I was trying to buy shrimps from this woman when one Asian man walked over. She immediately focused on him and momentarily forgot that I was there. See the expectant look on her face. She asked him to pay ₦5,000 for that small tray of shrimps. In reality, it's not more than ₦3,000 if she sections it into small parts of 500 each. I quietly walked away and went to the next stall. The funny thing is that the man didn't buy from her either. He just bargained, made a funny comment about the shrimps not breathing and walked away. 

Close-up of the shrimps

Crab. Nkongo in Efik. Fantastic in pepper soup. Have you tried it? You should.

Clams. Nkob in Efik. I like them for stew and fisherman soup

Everything you need for a delicious seafood dish.

I was thinking of seafood okra when I took this picture.


Take a trip to Lagos Street the next time you're in Calabar. I'll be happy to be your guide if I'm still here. You don't have to buy anything. You can just walk around and take pictures like I did. 

10 comments on "Fish Market in Calabar"
  1. Uchay Ifedinriu Onuakalusi22 May 2015 at 08:22

    How can i follow your blog please. This post is very detailed. I like...and i like Efik food too :)

    i wouldnt mind a mail


    1. Hi Uchay,

      Thank you so much. I didn't have the "follow by email" link on my page but now I do. You can now add your email. I'm glad you like Efik food. I hope you've tried the ones on here.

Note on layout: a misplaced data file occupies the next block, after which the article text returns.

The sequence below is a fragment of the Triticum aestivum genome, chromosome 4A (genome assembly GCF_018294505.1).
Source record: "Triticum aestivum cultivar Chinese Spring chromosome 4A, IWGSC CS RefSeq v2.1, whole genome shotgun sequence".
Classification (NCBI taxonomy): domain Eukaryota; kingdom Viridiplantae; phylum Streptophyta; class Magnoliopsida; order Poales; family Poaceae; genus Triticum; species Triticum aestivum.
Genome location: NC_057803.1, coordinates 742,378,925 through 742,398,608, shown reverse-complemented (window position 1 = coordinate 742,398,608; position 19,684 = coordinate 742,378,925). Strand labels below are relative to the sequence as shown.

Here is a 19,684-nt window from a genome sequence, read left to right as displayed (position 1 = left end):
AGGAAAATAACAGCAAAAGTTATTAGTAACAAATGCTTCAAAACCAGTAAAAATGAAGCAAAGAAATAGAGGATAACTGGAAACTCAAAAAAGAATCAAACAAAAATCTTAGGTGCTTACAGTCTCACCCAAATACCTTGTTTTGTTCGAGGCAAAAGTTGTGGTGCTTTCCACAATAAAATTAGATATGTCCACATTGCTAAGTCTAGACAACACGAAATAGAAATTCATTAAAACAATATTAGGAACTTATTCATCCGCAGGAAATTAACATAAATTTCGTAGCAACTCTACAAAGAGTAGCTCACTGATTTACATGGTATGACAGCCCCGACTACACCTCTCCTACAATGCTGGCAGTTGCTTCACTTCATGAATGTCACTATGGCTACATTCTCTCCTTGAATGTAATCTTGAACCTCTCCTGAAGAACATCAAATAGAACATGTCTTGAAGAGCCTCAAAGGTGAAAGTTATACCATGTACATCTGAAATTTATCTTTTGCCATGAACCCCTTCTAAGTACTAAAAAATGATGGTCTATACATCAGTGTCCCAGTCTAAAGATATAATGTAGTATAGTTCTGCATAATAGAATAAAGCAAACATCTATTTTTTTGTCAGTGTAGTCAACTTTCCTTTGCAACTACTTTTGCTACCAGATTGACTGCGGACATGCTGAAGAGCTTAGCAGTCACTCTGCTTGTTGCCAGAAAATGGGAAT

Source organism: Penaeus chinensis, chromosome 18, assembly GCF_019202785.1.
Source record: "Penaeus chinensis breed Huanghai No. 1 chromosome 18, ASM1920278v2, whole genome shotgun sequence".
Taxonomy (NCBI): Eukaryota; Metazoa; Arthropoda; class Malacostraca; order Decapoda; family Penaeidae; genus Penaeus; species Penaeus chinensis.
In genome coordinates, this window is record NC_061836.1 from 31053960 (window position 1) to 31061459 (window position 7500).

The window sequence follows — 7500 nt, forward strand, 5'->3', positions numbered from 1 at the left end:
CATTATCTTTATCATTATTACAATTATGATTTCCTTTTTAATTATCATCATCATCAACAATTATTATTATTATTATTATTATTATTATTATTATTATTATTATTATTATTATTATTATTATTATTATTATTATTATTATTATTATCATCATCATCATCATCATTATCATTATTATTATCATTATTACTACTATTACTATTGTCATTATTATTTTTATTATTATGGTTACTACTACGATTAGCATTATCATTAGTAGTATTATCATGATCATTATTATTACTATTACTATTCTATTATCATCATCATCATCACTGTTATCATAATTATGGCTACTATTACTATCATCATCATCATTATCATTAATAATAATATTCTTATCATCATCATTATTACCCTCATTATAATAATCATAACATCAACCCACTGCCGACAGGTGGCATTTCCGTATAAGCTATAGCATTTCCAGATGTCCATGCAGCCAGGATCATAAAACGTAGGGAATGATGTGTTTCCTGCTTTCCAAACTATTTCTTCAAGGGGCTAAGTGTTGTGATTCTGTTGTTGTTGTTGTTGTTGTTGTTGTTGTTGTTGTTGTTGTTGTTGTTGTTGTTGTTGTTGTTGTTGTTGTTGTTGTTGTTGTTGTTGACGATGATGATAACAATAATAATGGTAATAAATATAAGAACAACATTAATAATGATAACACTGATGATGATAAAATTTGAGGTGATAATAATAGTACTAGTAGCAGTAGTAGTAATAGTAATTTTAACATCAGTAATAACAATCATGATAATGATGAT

2. More modern preservation is overdue, the traders lose out if the they don't sell out that day

    1. I agree. For now they just use the cold rooms close to the market.

    2. I like this. I am giving the challenge of preservation to my undergraduate student as a research topic. Let's see the outcome of the proximate analysis of the fresh, frozen-stored and fish sold a day after catch in Lagos street.

    3. The results are out. Frozen-stored inagha competes favorably in terms of protein content, fat and moisture contents with the fresh one. The exception is that it has higher moisture content, which of course is a plus. So if it is possible to get a good frozen stores around the market, the fish can be preserved to be sold during off season periods

  3. I recall my moms weekend shopping Efut street to either the Esuk Nsidung, or Lagos street, or Esuk Obutong (if I recall clearly), to buy fish my favorite dish, sea food for me any time. Edesi isip ye iyak (cat fish and large crayfish)

    1. You're right Emeka. My mom also buys from Esuk Nsidung and Ikang.

  4. The first set of fish look very big. It's been a long time I tried shrimps and thse just brought memories of shrimps and coconut rice to mind. Cross Riverians are huge lovers of seafood (I school here so I know). When next will you be in Calabar, Ekif gal?


    1. Hiii Cherish,

      Thank you so much for your kind comments!!! I am not sure when my next trip to Cally town will be for now. I would have loved to come for the December break but that's looking unlikely. Enjoy Obio Efik on my behalf...